This principle highlighted for me the Biblical emphasis of self-control as a godly attribute (Gal.5:22).  The ability to resist temptation, turn away from distraction, restrain urges that lead to regrettable consequences, and refrain from over indulgence is a form of inner power.  It demonstrates a mastery over oneself.  Living life without self-control can and will result in mud.  The absence of self-control means being out of control; being out of control means being powerless.  Sometimes we feel like we have control when we give ourselves the license to do what we want and as much as we want without restraint.  But in actuality, we’re mere powerless beings when we lack control over the most primary object we should have control over – self.  In the end, we may feel immediate gratifications for our urges.  But we’re not making art our of life.

Wing Chun as an Art of Grace

What I’ve come to like about Wing Chun and how it resonates with me is what I call its “aggressive grace.”  Without trying to use muscle strength to overpower a person, it teaches you to flow, use relaxed movements and to be non-resistant.  We don’t try to clash with the person’s energy but to flow with it, so that we could use the opponent’s own energy against him.  Wing Chun generates power from harmony, peace and grace.

I think one of the key principles of Wing Chun illustrates this grace-oriented flow.  The principle is: as the person gives, I take (loi lau) and as the person takes, I give (heui sohng).  Wing Chun teaches us to fight with a person by not fighting with a person.  If the opponent wants it then I’ll give more of it and if he wants to give to me then I’ll take more of it.  For instance, if he pulls my arm or retracts his own, I’ll let it go and move in for a strike, which is following the flow of his own energy.  Or if he pushes forward, I’ll let his arms pass me and let him walk into my punch.  It’s a wonderful and artful concept, and yet I find it is not a new one just a rarely discovered one.  I think the martial art of Wing Chun illustrated a teaching of Jesus from the Sermon on the Mount, when he said if a person wants your cloak, give him your tunic as well; or if someone forces you to go a mile, go with him two miles (Matthew 5:40-41).  The Apostle Paul reinforced this teaching and added the effect of grace where he said if your enemy is hungry, feed him, and if he is thirsty, give him a drink, so that it is like heaping hot coals on his head (Romans 12:20).  There is power in grace.  To a friend, the power of grace moves a person’s heart.  To an adversary, the power of grace overcomes the opposition.  In either case, grace changes things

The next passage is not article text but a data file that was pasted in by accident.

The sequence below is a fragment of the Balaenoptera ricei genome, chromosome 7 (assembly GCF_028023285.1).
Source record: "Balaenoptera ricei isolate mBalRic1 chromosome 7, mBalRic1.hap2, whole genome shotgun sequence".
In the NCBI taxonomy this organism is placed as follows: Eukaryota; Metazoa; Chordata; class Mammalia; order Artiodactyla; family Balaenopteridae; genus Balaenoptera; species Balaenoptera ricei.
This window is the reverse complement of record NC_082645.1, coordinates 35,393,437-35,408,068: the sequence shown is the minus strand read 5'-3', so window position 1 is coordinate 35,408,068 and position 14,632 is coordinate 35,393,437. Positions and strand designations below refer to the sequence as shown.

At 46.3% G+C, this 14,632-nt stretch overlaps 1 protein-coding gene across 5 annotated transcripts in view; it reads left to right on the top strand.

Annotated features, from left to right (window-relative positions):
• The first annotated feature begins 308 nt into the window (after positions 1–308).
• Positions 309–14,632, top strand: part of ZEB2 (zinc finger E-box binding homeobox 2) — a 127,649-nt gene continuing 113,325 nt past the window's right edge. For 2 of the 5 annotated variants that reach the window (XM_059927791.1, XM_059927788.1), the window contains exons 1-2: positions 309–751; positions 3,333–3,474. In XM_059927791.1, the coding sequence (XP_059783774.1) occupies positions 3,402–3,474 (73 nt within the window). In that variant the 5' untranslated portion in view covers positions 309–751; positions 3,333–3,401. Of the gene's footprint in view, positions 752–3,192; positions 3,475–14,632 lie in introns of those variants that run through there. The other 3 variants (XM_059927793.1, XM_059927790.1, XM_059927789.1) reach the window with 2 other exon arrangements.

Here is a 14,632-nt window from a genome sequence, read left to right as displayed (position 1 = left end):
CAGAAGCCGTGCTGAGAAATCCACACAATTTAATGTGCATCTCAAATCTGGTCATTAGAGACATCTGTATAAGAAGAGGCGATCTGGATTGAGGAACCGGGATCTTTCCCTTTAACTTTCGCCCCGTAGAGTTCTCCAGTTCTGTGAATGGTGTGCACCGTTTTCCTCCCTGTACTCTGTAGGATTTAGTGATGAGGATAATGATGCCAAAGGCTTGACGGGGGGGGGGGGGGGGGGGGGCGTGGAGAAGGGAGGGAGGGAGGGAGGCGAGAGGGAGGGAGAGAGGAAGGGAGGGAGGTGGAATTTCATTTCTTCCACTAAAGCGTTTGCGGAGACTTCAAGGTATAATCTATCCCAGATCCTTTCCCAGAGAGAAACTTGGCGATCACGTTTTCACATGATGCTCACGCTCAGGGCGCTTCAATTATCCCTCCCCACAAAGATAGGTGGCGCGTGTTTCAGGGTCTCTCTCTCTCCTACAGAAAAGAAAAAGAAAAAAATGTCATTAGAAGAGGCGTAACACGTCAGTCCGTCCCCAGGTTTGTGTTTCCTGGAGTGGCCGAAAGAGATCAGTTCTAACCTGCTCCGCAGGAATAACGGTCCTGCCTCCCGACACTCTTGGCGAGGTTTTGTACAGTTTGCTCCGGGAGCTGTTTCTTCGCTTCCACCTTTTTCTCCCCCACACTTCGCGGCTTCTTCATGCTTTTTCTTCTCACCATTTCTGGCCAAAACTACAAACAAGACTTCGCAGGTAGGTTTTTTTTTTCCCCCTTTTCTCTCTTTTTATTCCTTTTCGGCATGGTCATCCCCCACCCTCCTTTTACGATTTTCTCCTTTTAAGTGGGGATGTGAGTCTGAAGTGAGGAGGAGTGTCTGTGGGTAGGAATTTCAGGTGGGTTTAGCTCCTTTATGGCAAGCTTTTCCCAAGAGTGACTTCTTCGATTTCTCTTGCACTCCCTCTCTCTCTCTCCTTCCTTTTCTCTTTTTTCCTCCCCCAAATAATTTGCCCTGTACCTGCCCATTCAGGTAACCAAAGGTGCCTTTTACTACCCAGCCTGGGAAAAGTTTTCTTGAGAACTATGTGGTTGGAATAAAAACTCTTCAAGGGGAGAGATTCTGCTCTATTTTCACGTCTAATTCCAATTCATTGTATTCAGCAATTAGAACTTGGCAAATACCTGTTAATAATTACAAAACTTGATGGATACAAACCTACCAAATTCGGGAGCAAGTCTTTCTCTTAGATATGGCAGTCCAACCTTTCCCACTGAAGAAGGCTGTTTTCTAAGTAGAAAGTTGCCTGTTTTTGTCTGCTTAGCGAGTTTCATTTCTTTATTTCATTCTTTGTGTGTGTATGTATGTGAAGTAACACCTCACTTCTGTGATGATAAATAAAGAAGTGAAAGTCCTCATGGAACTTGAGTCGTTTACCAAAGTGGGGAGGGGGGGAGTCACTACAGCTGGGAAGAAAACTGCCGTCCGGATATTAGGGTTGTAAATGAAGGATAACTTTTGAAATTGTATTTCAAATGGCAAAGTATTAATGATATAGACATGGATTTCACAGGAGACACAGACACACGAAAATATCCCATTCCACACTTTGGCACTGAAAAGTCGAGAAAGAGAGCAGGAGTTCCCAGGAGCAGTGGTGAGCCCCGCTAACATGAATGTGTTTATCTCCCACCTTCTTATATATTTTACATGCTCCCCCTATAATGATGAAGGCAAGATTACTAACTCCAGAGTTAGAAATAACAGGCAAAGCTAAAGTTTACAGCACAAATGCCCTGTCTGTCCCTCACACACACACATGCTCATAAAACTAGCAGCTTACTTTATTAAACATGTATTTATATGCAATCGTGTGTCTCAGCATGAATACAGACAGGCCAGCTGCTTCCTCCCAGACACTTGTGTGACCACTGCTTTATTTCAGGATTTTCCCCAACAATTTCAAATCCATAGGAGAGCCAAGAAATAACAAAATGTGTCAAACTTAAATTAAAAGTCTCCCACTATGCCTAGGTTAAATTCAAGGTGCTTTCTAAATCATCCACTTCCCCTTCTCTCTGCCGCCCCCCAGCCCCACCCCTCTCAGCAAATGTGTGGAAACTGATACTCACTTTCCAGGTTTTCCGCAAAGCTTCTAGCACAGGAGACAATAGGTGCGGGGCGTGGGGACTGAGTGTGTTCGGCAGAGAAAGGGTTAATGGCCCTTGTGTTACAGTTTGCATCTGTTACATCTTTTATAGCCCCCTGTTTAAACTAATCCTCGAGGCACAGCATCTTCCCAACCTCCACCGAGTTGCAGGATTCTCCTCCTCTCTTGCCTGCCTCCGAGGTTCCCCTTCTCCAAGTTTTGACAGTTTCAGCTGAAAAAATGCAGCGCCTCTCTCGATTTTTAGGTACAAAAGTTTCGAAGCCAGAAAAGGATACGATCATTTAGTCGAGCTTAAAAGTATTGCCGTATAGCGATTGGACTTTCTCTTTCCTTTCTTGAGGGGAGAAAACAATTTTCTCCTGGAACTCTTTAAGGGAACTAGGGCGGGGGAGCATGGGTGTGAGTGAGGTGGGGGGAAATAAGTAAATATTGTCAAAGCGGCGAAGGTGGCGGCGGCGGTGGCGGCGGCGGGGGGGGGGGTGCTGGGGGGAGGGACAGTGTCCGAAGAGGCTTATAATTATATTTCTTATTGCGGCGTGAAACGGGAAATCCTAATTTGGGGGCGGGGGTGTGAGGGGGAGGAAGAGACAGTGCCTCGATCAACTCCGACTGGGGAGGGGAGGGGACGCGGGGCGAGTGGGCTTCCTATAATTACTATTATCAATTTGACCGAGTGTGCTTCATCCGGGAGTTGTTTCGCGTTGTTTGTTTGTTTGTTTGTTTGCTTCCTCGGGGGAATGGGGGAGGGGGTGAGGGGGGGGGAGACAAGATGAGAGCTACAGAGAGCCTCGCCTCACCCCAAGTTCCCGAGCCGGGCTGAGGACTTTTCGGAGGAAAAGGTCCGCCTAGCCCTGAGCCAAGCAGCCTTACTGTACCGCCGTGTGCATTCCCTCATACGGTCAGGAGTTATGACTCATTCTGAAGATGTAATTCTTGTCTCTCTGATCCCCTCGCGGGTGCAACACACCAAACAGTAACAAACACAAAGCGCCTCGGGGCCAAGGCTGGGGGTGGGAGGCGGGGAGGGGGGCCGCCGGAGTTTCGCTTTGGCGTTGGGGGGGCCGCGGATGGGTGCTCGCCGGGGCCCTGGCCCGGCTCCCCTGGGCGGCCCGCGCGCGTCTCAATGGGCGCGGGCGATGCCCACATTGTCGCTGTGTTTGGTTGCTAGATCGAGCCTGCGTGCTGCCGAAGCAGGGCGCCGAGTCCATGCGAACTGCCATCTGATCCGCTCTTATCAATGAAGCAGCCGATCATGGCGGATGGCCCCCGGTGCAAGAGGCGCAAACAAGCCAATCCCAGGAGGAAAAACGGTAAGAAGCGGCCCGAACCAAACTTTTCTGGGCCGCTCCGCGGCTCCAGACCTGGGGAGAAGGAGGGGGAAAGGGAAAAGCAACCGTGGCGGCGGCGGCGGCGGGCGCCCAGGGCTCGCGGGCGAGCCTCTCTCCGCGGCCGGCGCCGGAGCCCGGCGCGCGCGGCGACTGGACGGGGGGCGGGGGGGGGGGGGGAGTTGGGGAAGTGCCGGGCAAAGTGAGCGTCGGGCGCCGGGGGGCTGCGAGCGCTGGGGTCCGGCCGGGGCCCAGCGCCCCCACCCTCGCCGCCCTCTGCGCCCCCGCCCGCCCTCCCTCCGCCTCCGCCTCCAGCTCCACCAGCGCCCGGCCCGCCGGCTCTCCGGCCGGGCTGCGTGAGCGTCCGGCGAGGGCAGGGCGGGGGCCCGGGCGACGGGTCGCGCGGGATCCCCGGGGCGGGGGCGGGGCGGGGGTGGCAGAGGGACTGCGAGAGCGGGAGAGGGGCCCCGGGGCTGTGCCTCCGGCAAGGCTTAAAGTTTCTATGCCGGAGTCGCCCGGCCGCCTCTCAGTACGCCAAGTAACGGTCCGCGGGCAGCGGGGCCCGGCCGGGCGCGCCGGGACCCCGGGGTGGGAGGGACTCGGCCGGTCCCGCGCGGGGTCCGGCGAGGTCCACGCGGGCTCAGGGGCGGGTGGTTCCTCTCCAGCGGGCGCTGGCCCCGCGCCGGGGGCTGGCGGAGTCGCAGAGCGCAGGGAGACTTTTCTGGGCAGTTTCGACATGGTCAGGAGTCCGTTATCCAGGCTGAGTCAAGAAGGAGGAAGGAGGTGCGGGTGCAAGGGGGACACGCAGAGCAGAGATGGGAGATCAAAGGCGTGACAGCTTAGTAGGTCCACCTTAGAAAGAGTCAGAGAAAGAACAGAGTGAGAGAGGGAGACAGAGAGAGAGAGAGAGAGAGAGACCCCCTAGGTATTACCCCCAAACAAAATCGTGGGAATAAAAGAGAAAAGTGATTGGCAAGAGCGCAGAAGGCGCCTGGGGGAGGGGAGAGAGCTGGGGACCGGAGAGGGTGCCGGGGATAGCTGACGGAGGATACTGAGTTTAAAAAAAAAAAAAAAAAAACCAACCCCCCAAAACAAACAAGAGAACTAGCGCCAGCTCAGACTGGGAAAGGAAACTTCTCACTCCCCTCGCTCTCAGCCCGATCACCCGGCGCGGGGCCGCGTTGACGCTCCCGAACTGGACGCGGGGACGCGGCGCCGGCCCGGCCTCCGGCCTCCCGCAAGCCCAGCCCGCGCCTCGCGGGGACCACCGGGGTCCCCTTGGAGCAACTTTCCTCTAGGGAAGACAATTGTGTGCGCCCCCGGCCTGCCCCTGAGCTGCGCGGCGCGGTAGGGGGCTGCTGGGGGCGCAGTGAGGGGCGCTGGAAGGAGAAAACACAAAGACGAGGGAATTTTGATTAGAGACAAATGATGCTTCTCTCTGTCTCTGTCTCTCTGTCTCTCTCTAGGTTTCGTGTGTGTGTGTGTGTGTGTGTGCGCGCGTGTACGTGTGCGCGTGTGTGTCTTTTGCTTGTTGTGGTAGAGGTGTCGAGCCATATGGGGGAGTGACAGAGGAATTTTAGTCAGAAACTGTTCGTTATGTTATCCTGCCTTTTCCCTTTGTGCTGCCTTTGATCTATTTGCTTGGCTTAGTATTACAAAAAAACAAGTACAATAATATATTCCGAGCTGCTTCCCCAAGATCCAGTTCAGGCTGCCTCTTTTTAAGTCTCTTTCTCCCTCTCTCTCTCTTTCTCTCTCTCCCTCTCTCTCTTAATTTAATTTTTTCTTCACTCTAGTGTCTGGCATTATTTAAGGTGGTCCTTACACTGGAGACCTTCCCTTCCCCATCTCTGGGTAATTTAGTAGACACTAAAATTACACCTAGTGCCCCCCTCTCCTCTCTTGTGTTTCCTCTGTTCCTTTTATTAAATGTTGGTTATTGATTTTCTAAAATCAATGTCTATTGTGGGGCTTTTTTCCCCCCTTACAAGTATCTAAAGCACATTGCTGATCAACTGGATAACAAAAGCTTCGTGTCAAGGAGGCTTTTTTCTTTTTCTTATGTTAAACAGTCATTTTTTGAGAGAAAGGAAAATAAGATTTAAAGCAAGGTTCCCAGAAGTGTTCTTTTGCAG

I think there is a misperception of power in this world.  We think power only comes from might.  The common lesson for every Wing Chun student is to not tense up but to relax when you feel opposition.  It’s our normal reaction to tense – we unconsciously believe muscling our way through a situation will help us prevail.  I find there is tremendous power in grace.  Grace is meant to change a situation.  It is delivered by a person who has complete inner strength.  A person who exercises grace is always at peace, is not anxious and is not a victim to blind rage.  A person of grace does not resist because he can’t, but because he chooses not to.  And he does not exercise force not because he is weak, but on the contrary because he is generating power.  A person of grace flows with adversities in the world and delivers power through that flow.   Martial arts teaches the art of overcoming struggles and oppositions in a physical fight but even metaphorically in life.  In Wing Chun, I see the general revelation of God’s truth about grace.  There’s power in grace to overcome and create change.  Jesus knew this and ultimately demonstrated this on the cross of calvary.  If there is a martial art against sin, death and Satan, it’s seen in the redemptive work of Christ on the cross.